Right for three weeks....Wrong this week

This week has been frustrating. What has been working amazingly for the past three weeks…I’m talking only 1 low in 3 weeks and BG between 80 and 150 for most of the time during the past 3 weeks…has crashed a burned a bloody hell this week…

No significant changes to anything…IF any, it’s been changes that have resulted in LESS insulin being administered.

Yet, this week, he’s had 8 to 10 lows and we seem to be battling just to keep his BG’s above 100…it’s truly mind-boggling. He’s not sick…but IF he were…we’d be talking about Hypers…not hypos. No significant changes at all from the previous 3 weeks, just small tweaks. Lots of snacks and corrections this week and still haven’t successfully stopped the lows. Have been, and will continue analyzing data to try and figure this out, but wow…the fun just never ends. :frowning:


What’s his TDD? Is it substantially lower? If I were you, I’d look at how much he’s using each day, then subtract out all the insulin that covered his snacks/corrections that weren’t needed. So for us, about 0.15 units would cover 4 grams of carbs, so if he ate like 12 grams of carbs in corrections that means he got an extra .45 units of insulin that day to cover the lows. Anyways, if that TDD (with snack/correction insulin subtracted) is substantially lower you may need to lower basal, lower bolus, or increase ISF. An easy first pass is to decrease basal by 10% and see what happens.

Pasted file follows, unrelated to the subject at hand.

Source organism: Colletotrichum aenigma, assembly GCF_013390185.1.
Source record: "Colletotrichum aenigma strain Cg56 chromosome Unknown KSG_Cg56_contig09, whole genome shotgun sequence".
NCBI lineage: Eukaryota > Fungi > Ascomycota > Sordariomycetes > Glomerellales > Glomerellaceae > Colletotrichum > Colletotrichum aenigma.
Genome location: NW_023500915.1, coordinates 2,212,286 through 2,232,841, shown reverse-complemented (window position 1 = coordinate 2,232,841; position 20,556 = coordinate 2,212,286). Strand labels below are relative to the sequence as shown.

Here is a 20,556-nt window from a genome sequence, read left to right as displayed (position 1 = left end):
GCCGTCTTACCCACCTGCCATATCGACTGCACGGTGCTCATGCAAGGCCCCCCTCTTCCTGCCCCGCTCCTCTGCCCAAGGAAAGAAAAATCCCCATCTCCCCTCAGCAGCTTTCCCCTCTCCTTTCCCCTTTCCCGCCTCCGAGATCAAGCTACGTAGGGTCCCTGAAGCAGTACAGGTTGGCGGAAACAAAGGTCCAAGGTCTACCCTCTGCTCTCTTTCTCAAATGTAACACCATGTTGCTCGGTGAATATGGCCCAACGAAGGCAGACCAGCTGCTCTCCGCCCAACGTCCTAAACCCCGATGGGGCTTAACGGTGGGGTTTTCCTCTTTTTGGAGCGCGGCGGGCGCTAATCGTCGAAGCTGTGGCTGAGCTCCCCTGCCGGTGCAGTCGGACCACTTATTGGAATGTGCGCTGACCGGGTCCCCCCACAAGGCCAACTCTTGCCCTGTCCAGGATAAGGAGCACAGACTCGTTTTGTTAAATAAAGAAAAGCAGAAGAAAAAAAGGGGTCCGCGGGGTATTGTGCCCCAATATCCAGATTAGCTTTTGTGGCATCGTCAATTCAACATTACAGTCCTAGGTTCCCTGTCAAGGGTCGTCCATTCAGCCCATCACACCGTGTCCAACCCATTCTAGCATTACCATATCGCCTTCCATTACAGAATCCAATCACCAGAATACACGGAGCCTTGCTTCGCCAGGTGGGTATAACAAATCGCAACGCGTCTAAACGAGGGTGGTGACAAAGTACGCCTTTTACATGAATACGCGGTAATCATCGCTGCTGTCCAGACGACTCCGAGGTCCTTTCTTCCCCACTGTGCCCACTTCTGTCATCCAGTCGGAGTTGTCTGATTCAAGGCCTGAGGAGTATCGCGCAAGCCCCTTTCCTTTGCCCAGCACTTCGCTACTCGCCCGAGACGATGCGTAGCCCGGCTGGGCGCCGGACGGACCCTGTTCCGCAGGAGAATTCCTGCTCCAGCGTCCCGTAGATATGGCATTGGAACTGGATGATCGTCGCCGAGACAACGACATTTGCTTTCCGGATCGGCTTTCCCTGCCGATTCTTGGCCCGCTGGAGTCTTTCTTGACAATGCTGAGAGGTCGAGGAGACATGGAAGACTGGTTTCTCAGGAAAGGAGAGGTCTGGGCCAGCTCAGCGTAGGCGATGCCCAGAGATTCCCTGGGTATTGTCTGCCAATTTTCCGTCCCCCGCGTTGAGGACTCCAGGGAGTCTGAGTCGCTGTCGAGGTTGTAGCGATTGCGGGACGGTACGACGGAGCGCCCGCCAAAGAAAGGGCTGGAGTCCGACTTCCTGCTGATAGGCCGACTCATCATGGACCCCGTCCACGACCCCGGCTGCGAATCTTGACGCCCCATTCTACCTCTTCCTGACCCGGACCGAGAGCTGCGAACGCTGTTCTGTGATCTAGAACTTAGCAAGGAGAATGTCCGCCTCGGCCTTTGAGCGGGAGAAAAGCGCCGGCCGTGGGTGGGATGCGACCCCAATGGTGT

Also, it’s possible he may still have a few lonely hold-out beta cells that, with a lot of days of low blood sugars, are suddenly reviving. Unlikely given how far out he is from diagnosis, but not impossible. And if that’s the case, it is a good thing, even if frustrating. Because the longer those beta cells can cling to life, the better.

I know it’s been a while, but honeymoon is still a possibility. Other things to consider - increased activity, increased temperature, different infusion locations, different mental state (less stress or worry).

With a little guy, increased activity is a good thing to look at.

When I was very young and we would go to the beach, my insulin dose practically fell off to nothing. It was almost like being cured (except for the constant lows). It took my parents a while to figure out it was all the swimming and being outside that made such a difference (my parents had to figure it out themselves, because back then they didn’t have the “internets”).

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